Lastly, before I begin, if you have any qualms or questions on this guide, feel free to contact me at firstname.lastname@example.org (See, I have a snazzy FireChao address now!).
THE ACTUAL SPRITING GUIDE (WOW)
- Lesson one: Palleting and basic shading
- Lesson two: Recolouring
- More lessons on the way!
Lesson one: Palleting and basic shading
In which you will learn to observe the different shades of a sprite and list them for easy editing. Nothing to do with Ash Ketchum’s hometown.
In Pokémon sprites, the maximum number of colours used per sprite is sixteen, but that doesn’t mean that they all use that exact number. In fact, most use less. There’s usually about three base colours, each with three, four or (rarely) five different shades. Let’s take a look at Gengar, for example.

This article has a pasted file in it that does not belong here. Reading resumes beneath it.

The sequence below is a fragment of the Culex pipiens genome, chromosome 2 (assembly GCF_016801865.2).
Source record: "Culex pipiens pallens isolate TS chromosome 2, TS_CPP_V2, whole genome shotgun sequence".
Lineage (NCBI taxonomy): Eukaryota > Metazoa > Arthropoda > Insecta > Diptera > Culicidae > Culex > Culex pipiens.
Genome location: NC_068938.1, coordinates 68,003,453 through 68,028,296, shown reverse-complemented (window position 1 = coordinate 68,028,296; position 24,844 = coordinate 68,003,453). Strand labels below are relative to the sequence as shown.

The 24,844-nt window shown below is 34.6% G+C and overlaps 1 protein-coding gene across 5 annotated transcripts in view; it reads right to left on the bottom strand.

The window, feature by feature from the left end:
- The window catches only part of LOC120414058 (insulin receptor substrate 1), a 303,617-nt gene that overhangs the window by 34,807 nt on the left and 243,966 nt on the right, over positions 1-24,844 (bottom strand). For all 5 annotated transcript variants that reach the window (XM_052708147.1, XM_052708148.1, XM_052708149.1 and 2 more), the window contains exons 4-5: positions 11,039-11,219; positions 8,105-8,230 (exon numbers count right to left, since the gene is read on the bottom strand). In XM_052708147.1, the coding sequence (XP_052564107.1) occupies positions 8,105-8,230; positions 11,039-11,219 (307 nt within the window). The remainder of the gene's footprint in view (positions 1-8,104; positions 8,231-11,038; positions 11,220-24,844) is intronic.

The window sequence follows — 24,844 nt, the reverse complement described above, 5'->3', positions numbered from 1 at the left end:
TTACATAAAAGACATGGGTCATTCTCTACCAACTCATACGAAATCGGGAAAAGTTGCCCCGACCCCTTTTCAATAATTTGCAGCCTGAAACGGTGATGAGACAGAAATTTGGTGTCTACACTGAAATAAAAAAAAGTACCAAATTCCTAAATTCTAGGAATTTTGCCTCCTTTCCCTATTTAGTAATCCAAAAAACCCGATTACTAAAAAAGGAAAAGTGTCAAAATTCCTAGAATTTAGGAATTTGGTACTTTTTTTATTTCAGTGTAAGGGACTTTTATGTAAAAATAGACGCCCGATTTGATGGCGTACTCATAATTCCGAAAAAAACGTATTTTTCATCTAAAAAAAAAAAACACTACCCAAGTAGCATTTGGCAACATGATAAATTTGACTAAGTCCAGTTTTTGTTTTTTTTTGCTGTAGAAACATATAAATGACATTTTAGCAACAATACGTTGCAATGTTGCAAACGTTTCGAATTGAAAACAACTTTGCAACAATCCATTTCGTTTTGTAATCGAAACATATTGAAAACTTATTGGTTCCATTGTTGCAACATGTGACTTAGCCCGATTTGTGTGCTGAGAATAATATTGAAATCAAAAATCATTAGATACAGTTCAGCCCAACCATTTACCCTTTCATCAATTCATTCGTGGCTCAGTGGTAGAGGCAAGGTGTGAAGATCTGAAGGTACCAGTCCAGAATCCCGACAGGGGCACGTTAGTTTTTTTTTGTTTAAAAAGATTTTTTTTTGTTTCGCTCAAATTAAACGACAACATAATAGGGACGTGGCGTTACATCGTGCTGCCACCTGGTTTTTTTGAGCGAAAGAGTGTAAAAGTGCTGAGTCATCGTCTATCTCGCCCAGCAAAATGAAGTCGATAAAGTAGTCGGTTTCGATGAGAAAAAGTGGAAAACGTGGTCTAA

As you can see, Gengar's base purple has four shades. The second-lightest is the 'base' (that is, the colour it would be without shading), the lightest is the highlight (For areas where light is especially hitting), and the third and fourth brightest are the shadow (Areas with less light exposure) and the main outline colour (For, surprisingly, the outline). The final colour is the outline shadow, for the areas of the outline where little or no light is hitting. This colour is always black in Pokémon. There will also occasionally be an outline highlight colour, used in especially bright areas of outline. These don't come up often, but will usually be similar to (Or sometimes identical to, in which case you needn't worry) the base or shadow colour.
Outlines, generally, are coloured thusly:
- For areas of base colour or highlight, the main outline is used where the outline contacts the colour area.
- For areas of shadow, the outline shadow is used.